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1.
Front Public Health ; 9: 738202, 2021.
Article in English | MEDLINE | ID: covidwho-1775886

ABSTRACT

Introduction: Older women have various experiences regarding the management of urinary incontinence depending on the societies they live in and their cultural backgrounds. The present study aimed to determine older women's experiences in urinary incontinence management. Methods: The present qualitative study employed a conventional content analysis approach and was conducted in Iran from 2019 to 2020. In this research, the data were collected through face-to-face unstructured in-depth interviews with 22 older women suffering from urinary incontinence selected via purposeful sampling. The interviews were continued until reaching the data saturation point. Data analysis was performed simultaneously with data collection. The interviews were recorded, transcribed, and analyzed through Graneheim and Lundman style content analysis, and data management was done using the MAXQDA software. In order to achieve the accuracy and validity of the study, the Four-Dimensions Criteria (FDC) by Lincoln and Guba, namely credibility, dependability, conformability, and transformability, were considered and used. Results: This study was conducted on 22 older women suffering from urinary incontinence with the mean age of 66.54 ± 5.76 years. The acquired data were put in four main categories of "resilience" with three subcategories, "change in lifestyle" with six subcategories, "attempt for treatment of the condition" with three subcategories, and "receiving support" with two subcategories. Conclusion: The study results indicated that the older women suffering from urinary incontinence were resilient against the condition, had changed their lifestyles to manage the condition, and sought treatment. In addition, receiving support from the family and the society played a significant role in the follow-up and management of the condition. The present study findings can help healthcare team members focus on urinary incontinence, design care programs for older women with this condition, and improve their quality of life. Furthermore, focusing on young and middle-aged women's health, providing them with the necessary training for taking care of the genitourinary system, and raising their awareness for preventing urinary incontinence during old ages can be helpful. Moreover, increasing the healthcare team's sensitivity and following the patients up can help diagnose, manage, and treat the condition before exerting adverse impacts on their quality of life.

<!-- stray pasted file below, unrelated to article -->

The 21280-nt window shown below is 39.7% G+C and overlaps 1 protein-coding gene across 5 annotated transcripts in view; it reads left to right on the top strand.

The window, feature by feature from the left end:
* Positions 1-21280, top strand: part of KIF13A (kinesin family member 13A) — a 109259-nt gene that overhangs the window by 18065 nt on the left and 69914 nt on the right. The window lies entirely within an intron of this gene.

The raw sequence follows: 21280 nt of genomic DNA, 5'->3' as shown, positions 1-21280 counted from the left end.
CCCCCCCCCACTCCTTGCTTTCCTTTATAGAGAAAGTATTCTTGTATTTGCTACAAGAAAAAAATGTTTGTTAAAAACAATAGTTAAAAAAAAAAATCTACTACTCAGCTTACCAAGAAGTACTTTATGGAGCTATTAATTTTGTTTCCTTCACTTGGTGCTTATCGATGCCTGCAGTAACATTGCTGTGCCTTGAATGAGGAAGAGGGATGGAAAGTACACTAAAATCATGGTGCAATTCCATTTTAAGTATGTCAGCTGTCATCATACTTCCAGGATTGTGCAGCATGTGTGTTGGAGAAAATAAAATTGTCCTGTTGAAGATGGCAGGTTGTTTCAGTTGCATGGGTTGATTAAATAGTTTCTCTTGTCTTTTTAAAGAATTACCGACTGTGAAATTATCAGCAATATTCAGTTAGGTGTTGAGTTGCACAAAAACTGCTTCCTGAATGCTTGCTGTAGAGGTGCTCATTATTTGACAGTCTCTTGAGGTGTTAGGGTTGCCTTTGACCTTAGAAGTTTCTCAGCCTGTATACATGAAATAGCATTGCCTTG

Subject(s)
Urinary Incontinence , Aged , Culture , Female , Humans , Middle Aged , Qualitative Research , Quality of Life , Urinary Incontinence/therapy
2.
J Evid Based Integr Med ; 26: 2515690X211006332, 2021.
Article in English | MEDLINE | ID: covidwho-1691168

ABSTRACT

The purpose of this study was to learn about the use, barriers, reasons and beliefs regarding mind-body practices among adults living in the United States during the beginning months of the 2019 novel coronavirus disease (COVID-19) pandemic. An on-line survey was developed following the Checklist for Reporting Results of Internet e-Surveys (CHERRIES) guidelines and using the online survey software program, Qualtrics® XM, platform. Pilot testing of the survey was conducted for usability and functionality. The final 24-item survey was distributed via email and social media. A total of 338 adults responded to the survey, with 68.8% indicating that they participated in mind-body activities since the start of the pandemic. Physical activity was the most frequently (61.5%, n = 227) used mind-body practice. Further, 2 of the common barriers to engaging in mind-body practices were lack of motivation and wandering mind. Frequently listed reasons for using mind-body practices were to promote health, reduce stress and relaxation. Respondents believed that mind-body practices resulted in less stress. These findings may be applicable for reducing psychological stress related to the pandemic, as the pandemic continues to impact many areas of the United States.


Subject(s)
COVID-19 , Culture , Exercise/psychology , Mind-Body Therapies , Stress, Psychological , Adult , COVID-19/epidemiology , COVID-19/physiopathology , COVID-19/psychology , Cross-Sectional Studies , Female , Health Behavior , Health Belief Model , Humans , Male , Mind-Body Therapies/methods , Mind-Body Therapies/psychology , Motivation , SARS-CoV-2 , Self Care , Stress, Psychological/etiology , Stress, Psychological/prevention & control , United States/epidemiology